Classics arrived on the scene a little later with a completely different approach. The selection of books was hardcoded into the app. You couldn’t add or take away anything. It was a small library of carefully curated choices, and the fact that each page was professionally typeset to look good was alluded to in marketing materials. Oh, and it had a flashy page turning animation. Subsequent updates to the app added new books, but that hasn’t happened in awhile. It debuted at the price of $2.99, which its developers claimed was a special introductory price. I suppose that meant it was especially high for early suckers, because you can get it now for just 99c. The much-lauded professional typesetting was a real disappointment for me. Text was larger than it needed to be, everything was poorly justified (huge rivers), and the text color wasn’t quite bold enough. Still, I loved the sound and look of the turning pages. Because every page was pre-rendered and fixed, none of these aspects could be changed by the reader.
I alternated between Stanza and Classics for awhile. I changed the settings in Stanza to keep my text left justified until the option to hyphenate appeared. I could never get the page color I wanted. The yellow you see above looks a lot darker on my iPhone’s screen, which works well enough.
Above: Eucalyptus, by James Montgomerie [eucalyptusapp.com] – $9.99
Eucalyptus blows them both out of the water, but there’s always a catch. It only accesses public domain books on Project Gutenberg, which Stanza can do in addition to opening other files. There are about 20,000+ texts accessible through the PG library.
That’s it. That’s the only negative apart from the price. I don’t consider not having the ability to turn your page color a sickly red and your text color Christmas-green to be a drawback. I love it when somebody who obviously knows his business, a professional of some sort, calibrates something so I don’t have to. If you’re the type who tries to fix his own air-conditioning or calibrate his own plasma TV, then perhaps you will enjoy whipping Stanza into shape. I didn’t.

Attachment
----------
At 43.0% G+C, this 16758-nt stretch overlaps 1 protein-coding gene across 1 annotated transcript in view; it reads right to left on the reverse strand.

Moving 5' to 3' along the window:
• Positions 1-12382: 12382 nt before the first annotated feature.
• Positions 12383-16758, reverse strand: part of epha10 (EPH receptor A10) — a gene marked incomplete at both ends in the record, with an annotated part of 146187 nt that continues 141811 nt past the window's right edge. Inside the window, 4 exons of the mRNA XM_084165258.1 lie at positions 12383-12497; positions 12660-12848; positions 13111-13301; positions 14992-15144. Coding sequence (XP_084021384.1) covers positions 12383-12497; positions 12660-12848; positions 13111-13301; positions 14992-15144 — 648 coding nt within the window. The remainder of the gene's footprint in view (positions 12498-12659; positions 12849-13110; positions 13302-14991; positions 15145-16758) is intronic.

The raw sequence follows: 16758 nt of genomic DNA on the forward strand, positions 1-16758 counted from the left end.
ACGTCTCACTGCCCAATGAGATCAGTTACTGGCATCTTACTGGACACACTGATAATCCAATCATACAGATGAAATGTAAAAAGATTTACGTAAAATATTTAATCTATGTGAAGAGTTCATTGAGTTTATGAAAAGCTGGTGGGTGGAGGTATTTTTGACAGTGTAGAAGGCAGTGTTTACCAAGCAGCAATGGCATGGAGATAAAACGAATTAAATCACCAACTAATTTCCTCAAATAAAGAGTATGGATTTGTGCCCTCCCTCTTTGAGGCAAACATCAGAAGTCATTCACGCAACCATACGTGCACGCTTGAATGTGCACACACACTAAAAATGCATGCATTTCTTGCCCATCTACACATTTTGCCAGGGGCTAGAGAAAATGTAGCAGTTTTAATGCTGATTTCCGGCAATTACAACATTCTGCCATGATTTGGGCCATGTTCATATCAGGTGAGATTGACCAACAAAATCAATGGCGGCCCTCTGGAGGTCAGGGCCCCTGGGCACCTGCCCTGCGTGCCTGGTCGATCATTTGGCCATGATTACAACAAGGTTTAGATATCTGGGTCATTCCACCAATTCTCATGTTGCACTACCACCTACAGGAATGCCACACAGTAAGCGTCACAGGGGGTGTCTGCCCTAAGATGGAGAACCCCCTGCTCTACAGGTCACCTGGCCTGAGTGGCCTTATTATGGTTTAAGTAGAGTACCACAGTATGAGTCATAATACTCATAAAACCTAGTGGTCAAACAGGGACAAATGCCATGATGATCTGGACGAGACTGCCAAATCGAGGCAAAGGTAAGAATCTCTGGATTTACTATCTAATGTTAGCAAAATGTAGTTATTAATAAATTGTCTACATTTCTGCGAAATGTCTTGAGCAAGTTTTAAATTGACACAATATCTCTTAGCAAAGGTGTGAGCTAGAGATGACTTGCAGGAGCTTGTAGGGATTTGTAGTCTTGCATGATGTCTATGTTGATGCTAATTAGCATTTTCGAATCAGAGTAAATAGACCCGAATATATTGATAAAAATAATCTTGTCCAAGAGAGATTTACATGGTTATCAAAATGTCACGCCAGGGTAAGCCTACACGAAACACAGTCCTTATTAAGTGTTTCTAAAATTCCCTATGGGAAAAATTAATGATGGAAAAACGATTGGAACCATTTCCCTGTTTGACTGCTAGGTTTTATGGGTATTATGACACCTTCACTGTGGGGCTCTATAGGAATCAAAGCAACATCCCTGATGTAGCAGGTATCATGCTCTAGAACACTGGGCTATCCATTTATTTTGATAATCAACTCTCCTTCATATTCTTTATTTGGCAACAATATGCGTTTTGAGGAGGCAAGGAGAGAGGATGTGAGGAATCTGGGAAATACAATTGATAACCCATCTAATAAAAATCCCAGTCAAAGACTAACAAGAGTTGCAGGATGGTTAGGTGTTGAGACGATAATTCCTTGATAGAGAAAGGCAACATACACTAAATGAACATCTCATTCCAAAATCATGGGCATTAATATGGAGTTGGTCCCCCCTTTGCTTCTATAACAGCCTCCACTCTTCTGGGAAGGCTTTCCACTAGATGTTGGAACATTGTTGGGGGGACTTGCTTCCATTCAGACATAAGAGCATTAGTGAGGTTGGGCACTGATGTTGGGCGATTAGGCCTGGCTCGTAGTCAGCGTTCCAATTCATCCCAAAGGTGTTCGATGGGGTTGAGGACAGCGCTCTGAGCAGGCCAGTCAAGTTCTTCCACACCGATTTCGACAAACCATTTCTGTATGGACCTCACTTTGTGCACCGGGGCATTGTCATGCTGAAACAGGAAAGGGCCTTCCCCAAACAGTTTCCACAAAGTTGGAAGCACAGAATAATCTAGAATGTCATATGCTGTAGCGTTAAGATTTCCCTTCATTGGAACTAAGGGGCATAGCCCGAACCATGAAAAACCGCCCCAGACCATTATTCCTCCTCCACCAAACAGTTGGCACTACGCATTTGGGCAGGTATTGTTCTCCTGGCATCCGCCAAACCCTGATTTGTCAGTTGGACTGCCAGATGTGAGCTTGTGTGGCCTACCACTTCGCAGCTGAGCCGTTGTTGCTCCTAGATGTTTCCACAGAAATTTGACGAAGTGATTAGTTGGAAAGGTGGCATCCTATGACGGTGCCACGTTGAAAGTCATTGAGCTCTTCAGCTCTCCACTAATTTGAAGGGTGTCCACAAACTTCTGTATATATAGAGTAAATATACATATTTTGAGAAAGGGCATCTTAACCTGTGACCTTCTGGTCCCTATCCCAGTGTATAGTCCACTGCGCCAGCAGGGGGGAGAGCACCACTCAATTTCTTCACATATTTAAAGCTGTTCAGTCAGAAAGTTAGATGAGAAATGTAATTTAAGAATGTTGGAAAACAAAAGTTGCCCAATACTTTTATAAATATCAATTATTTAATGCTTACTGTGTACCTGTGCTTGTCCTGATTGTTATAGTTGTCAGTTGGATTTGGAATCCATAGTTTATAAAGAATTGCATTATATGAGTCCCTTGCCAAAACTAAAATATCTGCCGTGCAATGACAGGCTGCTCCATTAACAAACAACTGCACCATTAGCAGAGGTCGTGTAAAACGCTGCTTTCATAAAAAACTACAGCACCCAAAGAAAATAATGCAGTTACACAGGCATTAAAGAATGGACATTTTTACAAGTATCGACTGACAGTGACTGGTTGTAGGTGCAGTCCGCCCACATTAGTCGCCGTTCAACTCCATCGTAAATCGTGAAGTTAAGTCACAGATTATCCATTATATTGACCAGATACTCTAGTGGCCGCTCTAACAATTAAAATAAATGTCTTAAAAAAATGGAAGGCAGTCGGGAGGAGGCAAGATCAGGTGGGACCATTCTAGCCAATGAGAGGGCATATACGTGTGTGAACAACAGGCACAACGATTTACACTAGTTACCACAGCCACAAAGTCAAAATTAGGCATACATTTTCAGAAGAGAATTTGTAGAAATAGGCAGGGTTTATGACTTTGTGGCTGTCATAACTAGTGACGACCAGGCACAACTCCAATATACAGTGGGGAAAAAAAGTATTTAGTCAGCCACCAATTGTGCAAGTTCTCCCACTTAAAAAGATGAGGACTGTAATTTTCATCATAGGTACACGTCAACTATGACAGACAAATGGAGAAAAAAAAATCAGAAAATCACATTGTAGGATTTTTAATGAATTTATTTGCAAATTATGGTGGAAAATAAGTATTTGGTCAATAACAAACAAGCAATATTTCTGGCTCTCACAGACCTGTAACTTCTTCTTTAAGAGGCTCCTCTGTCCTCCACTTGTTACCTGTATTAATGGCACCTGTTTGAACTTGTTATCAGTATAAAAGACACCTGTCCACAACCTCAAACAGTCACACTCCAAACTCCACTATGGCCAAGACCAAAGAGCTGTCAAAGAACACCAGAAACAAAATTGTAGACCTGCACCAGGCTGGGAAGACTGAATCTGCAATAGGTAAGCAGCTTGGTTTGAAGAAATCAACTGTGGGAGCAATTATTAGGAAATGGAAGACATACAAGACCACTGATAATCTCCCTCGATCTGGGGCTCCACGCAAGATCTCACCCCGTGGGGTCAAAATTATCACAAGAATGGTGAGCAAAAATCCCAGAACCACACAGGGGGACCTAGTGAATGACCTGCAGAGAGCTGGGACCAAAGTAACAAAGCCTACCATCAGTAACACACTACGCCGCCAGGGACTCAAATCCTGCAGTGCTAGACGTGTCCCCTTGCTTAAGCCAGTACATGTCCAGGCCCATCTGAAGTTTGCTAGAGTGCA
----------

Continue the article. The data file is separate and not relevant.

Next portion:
Even an illiterate can see that Eucalyptus has nailed the look of a book on a small screen. It even has a much better page flipping animation than Classics, and does it in real-time 3D. You can manipulate the softly flowing paper of a page in mid-air the same way you might a real page. You can’t do that in Classics. To maintain control over its presentation, Classics seems to store every page as some sort of image file (it’s nearly 50MB in size with about 15 books in it). Eucalyptus renders plain text with its own proprietary algorithms to make those beautiful pages on the fly. Because of that, you can change the text size, but not the typeface (it looks like Times to me turns out it’s the open-sourced Linux Libertine).
I want you to indulge me and do a little experiment. Scroll back up and read the first paragraph, slowly, in each of the screenshots. Then come back here.
If you’re like me, you would have noticed the big gaps between words in Stanza, and the need for hyphenation, which slowed down your reading/comprehension speed a little. The overall feeling you got after reading it like that was probably something along the lines of “meh”. Classics, on the other hand, somehow encourages reading faster, and skimming. I think it’s the larger type, which also serves to soften the gaps… but you’ll see gaps aplenty on other pages in Classics. The rhythm of the sentence is wrecked. It goes from a slow, three-part opening line that sets the tone for the book to come into something rushed, and not fully digested. When you read it in Eucalyptus, it should be something of a revelation.
With regards to Stanza: I don’t like having too many choices, because they encourage me to fiddle instead of just read. And if it’s not done quite right, like in Classics, I just groan and try to make do. I’ve read quite a few of the books in Classics. But when ebook reading is done really, really well, like in Eucalyptus, then I can see a bridge clearly stretching from those days spent squinting on a dim, muddy screen in English class, all the way to the present, and it makes me really glad that now other people might finally have reason to get into this.